Preparing for Hearing
Information about subpoenas, interpreters, exhibits and more.
Administrative Law Judges, or ALJs, are accustomed to working with parents who represent themselves. This section and the next section are offered to help parents who represent themselves and their child. Preparation and organization are critical. Do not leave it to the last minute as proper preparation for hearing takes a considerable amount of time. Preparation begins with the prehearing conference and ends with closing arguments at the end of the hearing. It is best to prepare your exhibits prior to the prehearing conference as preparing them properly takes several hours.
Steps to Prepare for Your Hearing
Review the Order Following Prehearing Conference
Read the Prehearing Conference Order. Be sure all the instructions in the order are followed. This order tells you exactly how evidence must be prepared in order to submit it for consideration at hearing. Failing to follow these instructions may result in your evidence being excluded.
Contact witnesses, including any experts. It is best to do this by writing them an email or a letter. Let all witnesses know what day and time they should be present at the hearing. Let them know where the hearing will take place. Exchange witness lists with the district, and any other parties, at least five business days before the hearing.
Request an Interpreter, If Needed
Due process hearings are conducted in English. If parents or any of the witnesses do not speak English well or at all, or are Deaf or hard of hearing, an interpreter will be provided at the hearing free of charge. Parents may request an interpreter in the due process request or at the prehearing conference. If the district filed the complaint against the parents, parents should call or write to the OAH Special Education Division to request an interpreter as soon as possible after parents receive the district's complaint.
Contact Witnesses, Get Subpoenas for Witnesses and Documents
It is best to contact witnesses as soon as you know you will need them to testify by writing them an email or a letter so they have something in writing with all of the hearing details. Let all witnesses know what day and time they should be present at the hearing. Let them know where the hearing will take place.
Consider whether you need to have a subpoena issued to require witnesses to appear at the hearing or produce documents. A subpoena is an order requiring people to provide documents or testimony. Attorneys are allowed by law to issue subpoenas to compel people to appear at a hearing or produce documents.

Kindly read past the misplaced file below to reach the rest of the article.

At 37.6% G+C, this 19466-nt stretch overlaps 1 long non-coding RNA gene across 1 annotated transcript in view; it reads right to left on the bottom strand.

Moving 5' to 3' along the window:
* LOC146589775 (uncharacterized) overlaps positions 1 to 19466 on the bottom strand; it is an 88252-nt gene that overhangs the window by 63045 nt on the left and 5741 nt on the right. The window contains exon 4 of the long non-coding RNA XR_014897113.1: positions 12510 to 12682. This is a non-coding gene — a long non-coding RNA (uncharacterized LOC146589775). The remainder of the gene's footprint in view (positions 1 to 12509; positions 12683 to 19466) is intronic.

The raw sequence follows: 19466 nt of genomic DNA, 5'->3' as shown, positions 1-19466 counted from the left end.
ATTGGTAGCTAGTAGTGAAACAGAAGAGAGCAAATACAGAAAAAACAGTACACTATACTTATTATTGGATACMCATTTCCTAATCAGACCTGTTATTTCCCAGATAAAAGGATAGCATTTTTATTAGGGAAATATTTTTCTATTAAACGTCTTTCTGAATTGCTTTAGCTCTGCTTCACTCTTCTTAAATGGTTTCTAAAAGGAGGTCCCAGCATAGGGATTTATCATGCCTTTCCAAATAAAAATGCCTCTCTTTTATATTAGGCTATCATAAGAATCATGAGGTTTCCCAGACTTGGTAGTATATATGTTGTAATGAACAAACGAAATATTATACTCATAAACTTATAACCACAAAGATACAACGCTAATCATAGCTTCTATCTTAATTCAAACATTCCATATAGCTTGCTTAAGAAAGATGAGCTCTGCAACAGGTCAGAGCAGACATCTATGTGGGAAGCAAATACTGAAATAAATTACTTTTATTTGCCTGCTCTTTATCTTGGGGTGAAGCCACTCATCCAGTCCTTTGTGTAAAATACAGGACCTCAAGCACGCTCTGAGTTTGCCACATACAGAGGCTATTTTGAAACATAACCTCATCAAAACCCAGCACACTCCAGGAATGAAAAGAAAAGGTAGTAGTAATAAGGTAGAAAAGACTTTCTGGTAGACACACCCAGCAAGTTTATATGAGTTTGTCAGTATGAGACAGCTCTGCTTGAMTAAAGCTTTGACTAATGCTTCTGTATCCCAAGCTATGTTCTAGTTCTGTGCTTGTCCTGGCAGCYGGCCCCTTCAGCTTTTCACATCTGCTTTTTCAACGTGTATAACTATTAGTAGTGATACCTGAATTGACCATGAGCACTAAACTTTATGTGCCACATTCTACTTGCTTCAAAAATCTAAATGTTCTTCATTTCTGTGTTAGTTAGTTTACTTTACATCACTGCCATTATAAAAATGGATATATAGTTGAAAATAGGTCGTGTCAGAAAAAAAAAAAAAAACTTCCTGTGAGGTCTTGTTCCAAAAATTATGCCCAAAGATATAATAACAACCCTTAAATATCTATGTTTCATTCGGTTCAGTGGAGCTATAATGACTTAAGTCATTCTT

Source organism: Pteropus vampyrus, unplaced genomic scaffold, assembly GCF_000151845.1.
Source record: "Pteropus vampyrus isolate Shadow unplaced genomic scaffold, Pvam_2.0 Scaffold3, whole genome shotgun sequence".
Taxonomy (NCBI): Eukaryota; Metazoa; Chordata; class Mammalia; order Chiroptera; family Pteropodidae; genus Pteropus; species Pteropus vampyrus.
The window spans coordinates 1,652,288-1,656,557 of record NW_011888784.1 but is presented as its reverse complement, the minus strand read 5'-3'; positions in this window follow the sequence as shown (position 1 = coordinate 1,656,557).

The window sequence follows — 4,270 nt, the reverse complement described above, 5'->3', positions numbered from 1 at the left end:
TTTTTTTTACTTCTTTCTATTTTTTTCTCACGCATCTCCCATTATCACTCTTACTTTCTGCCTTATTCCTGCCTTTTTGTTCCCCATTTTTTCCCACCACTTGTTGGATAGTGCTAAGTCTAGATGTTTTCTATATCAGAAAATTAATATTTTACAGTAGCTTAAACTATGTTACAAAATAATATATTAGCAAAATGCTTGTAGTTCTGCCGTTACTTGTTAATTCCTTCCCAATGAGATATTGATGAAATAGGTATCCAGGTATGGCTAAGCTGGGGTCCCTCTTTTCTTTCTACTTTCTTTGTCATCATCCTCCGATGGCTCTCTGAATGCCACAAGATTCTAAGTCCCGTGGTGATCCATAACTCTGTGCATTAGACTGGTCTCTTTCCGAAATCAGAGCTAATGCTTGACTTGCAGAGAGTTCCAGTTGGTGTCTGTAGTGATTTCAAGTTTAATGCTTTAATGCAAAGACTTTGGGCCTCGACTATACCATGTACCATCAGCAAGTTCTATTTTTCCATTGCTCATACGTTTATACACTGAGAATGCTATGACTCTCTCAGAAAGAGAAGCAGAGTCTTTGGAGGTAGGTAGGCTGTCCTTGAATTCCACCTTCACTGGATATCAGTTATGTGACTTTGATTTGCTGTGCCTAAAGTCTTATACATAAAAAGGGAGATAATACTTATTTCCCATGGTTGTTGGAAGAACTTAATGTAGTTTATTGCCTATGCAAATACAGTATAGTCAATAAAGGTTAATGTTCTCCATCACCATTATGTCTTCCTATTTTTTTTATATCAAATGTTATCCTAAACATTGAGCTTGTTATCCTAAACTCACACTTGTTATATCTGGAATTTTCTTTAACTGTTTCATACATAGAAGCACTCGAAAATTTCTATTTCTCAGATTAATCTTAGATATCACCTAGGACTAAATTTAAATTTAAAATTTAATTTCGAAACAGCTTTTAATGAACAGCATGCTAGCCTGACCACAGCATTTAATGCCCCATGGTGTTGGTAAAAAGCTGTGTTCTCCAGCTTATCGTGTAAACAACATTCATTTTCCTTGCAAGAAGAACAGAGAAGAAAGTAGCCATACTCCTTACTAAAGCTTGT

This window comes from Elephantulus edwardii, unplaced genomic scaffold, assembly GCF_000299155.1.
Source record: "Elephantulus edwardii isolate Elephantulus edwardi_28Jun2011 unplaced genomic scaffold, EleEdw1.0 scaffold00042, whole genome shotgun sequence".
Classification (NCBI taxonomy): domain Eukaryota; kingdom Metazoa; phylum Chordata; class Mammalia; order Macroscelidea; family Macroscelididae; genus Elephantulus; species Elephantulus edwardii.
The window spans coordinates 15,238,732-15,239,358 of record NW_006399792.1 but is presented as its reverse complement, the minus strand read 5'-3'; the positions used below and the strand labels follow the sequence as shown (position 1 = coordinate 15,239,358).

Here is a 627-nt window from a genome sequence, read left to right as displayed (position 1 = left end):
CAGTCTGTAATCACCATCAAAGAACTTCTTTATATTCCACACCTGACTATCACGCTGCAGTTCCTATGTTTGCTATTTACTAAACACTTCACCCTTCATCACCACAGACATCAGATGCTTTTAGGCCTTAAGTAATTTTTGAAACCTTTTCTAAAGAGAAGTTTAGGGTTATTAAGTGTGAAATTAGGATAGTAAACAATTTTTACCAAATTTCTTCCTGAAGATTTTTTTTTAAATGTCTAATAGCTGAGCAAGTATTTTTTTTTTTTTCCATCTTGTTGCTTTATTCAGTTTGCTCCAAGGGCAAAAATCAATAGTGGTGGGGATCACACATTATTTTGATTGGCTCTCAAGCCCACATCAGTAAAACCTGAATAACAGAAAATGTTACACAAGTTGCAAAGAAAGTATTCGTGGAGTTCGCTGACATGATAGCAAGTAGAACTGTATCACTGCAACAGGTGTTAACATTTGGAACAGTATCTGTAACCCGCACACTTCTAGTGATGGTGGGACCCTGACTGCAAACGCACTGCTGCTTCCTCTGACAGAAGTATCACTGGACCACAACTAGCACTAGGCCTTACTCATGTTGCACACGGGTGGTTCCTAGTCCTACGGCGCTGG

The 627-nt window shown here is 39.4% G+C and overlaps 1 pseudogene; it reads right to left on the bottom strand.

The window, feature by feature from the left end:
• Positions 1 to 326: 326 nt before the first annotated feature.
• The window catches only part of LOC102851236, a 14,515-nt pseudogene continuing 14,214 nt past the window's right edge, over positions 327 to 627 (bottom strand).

Parents not represented by an attorney can obtain subpoenas from OAH before the due process hearing by requesting them in writing or by telephone from the OAH case manager assigned to the case. Tell the case manager whether the subpoenas are for a person to testify or for documents, or for both.
The OAH case manager will prepare the subpoena forms to be sent to parents. Parents must then fill in the subpoena details such as the name of the person being required to come to court or a description of the documents being requested before submitting it to OAH to obtain an ALJ’s signature. The subpoena must be signed by an OAH ALJ or by an attorney representing parents prior to being sent to the witness or person who has documents needed.
b) Subpoenas for Documents
The subpoena must also say why the documents are necessary for the case. The person producing the documents should produce them at the hearing on the first day of the hearing. Subpoenas for documents must comply with strict timelines to obtain the documents and some subpoenas seeking personal documents are required to be sent a longer time in advance of the hearing.
Subpoenas for documents may be served by mail. If serving by mail add five days to the service time. Service by fax or email is only allowed if you get written permission agreeing to fax or email service from the person being served prior to the subpoena being sent.
c) Subpoenas for Witnesses
Subpoenas for people to testify must name the person and the time, date and place of the due process hearing. If the hearing is continued and the witness is subpoenaed for the incorrect hearing date, parents must get a new subpoena with the correct hearing date, or reach an agreement with the witness to appear on the new date. If you have such an agreement, be sure it is in writing.